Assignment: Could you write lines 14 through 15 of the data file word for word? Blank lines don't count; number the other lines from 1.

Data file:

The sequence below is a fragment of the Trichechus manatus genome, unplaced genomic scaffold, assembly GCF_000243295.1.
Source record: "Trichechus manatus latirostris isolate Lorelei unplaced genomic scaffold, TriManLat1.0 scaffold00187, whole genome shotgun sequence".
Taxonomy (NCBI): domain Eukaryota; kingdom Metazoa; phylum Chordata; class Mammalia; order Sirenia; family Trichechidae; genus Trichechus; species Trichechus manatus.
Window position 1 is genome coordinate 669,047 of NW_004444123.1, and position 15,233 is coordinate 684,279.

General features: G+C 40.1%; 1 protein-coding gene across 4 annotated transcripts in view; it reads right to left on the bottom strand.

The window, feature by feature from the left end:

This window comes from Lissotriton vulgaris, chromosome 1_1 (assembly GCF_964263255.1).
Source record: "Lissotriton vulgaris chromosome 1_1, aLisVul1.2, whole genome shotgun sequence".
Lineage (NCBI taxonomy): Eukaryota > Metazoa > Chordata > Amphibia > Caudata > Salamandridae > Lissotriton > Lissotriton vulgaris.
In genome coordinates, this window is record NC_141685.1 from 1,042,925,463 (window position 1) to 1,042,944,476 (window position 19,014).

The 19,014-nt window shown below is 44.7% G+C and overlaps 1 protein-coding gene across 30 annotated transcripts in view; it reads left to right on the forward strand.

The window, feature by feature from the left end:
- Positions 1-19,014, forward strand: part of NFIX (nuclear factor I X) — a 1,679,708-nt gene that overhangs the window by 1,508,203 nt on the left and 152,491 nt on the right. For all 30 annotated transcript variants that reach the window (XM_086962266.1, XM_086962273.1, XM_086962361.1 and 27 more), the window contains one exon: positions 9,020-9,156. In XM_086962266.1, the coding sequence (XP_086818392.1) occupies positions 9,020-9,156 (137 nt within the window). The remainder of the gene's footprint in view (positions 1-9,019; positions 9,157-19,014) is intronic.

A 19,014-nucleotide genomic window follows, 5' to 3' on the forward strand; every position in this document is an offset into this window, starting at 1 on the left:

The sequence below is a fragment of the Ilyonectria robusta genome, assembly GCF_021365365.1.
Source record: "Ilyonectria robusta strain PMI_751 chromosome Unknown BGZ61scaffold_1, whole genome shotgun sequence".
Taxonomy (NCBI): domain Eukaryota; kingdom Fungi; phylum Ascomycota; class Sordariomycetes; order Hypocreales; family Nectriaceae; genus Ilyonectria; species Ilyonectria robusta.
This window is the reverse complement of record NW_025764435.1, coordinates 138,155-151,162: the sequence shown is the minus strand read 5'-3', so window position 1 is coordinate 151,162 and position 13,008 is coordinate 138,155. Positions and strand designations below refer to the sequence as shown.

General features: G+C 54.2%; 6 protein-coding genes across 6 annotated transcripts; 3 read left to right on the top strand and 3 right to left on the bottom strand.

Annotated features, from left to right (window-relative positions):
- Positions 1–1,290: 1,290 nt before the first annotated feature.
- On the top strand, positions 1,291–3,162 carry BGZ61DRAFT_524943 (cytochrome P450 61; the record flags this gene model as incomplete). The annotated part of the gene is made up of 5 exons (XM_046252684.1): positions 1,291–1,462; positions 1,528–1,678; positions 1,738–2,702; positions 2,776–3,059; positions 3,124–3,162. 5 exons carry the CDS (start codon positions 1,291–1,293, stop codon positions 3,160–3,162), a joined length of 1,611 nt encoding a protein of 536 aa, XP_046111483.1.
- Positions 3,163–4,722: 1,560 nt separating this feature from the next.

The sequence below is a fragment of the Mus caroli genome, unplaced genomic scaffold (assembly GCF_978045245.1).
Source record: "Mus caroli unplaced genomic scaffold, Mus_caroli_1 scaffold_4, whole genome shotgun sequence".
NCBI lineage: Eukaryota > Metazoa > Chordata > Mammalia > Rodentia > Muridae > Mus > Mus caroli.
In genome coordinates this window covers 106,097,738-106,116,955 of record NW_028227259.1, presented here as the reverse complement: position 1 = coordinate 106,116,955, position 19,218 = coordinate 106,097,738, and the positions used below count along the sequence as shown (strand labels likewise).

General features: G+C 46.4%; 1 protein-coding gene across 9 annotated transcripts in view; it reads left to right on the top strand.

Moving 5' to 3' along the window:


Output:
A 19,014-nucleotide genomic window follows, 5' to 3' on the forward strand; every position in this document is an offset into this window, starting at 1 on the left:

The sequence below is a fragment of the Ilyonectria robusta genome, assembly GCF_021365365.1.